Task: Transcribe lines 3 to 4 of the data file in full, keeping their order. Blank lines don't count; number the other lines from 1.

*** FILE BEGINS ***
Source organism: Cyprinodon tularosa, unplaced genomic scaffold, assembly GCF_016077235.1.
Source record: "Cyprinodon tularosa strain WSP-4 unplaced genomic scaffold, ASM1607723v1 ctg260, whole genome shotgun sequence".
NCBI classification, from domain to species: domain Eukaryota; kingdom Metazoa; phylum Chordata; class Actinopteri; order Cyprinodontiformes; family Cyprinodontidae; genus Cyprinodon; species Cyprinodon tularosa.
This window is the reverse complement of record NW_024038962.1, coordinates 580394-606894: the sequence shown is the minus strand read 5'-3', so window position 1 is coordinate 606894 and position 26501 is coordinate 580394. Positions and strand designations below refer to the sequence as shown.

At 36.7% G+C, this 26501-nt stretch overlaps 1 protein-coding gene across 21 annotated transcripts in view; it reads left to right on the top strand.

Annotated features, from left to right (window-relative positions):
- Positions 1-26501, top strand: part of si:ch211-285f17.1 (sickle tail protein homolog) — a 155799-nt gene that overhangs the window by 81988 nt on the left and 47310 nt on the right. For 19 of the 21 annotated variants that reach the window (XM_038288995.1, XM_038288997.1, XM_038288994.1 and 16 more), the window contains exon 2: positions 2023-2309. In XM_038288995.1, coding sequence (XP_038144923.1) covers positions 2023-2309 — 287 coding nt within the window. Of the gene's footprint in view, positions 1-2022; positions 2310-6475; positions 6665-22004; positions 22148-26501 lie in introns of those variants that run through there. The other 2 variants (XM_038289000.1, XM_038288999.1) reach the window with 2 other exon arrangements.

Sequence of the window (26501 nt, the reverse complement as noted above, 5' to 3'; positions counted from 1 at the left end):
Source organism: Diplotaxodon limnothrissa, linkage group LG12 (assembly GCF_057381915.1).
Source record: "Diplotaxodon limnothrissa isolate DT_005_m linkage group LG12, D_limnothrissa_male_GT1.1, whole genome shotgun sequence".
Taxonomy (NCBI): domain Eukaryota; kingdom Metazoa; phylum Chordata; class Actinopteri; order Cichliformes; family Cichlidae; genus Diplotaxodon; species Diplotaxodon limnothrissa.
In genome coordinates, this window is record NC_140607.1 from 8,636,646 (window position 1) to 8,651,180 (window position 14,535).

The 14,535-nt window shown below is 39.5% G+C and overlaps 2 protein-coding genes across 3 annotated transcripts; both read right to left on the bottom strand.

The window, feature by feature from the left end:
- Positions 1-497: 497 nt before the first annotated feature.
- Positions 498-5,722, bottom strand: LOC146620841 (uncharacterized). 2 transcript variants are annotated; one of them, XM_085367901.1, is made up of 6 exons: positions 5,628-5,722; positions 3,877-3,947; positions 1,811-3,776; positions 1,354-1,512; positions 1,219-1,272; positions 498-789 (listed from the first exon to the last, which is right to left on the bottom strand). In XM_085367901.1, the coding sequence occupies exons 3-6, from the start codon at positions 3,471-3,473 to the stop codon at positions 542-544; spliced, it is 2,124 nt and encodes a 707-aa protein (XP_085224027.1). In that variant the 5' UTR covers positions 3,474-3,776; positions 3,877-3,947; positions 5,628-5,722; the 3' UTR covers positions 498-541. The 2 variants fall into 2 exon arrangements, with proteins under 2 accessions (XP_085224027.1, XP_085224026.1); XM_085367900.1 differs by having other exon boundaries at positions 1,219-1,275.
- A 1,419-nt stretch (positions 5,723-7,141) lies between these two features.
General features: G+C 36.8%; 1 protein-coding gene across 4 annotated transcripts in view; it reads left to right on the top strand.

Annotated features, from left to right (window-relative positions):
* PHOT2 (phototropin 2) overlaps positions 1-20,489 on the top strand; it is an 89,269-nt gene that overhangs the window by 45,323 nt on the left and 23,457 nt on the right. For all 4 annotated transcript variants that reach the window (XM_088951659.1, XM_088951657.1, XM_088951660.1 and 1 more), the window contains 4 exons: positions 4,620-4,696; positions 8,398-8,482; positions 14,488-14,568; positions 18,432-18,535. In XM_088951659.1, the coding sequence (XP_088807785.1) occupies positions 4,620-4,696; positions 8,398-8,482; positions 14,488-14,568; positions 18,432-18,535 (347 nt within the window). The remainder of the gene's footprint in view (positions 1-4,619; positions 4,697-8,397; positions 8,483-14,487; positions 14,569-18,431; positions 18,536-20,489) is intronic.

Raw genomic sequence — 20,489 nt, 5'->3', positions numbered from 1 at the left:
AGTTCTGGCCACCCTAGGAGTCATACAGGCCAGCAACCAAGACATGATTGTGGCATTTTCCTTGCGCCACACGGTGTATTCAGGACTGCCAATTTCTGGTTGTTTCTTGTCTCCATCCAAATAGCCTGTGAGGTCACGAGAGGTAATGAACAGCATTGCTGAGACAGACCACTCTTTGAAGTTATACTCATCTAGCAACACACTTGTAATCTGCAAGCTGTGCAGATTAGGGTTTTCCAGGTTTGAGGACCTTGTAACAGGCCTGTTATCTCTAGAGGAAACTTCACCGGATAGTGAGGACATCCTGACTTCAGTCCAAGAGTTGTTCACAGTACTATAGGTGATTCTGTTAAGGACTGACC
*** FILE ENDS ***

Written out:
NCBI classification, from domain to species: domain Eukaryota; kingdom Metazoa; phylum Chordata; class Actinopteri; order Cyprinodontiformes; family Cyprinodontidae; genus Cyprinodon; species Cyprinodon tularosa.
This window is the reverse complement of record NW_024038962.1, coordinates 580394-606894: the sequence shown is the minus strand read 5'-3', so window position 1 is coordinate 606894 and position 26501 is coordinate 580394. Positions and strand designations below refer to the sequence as shown.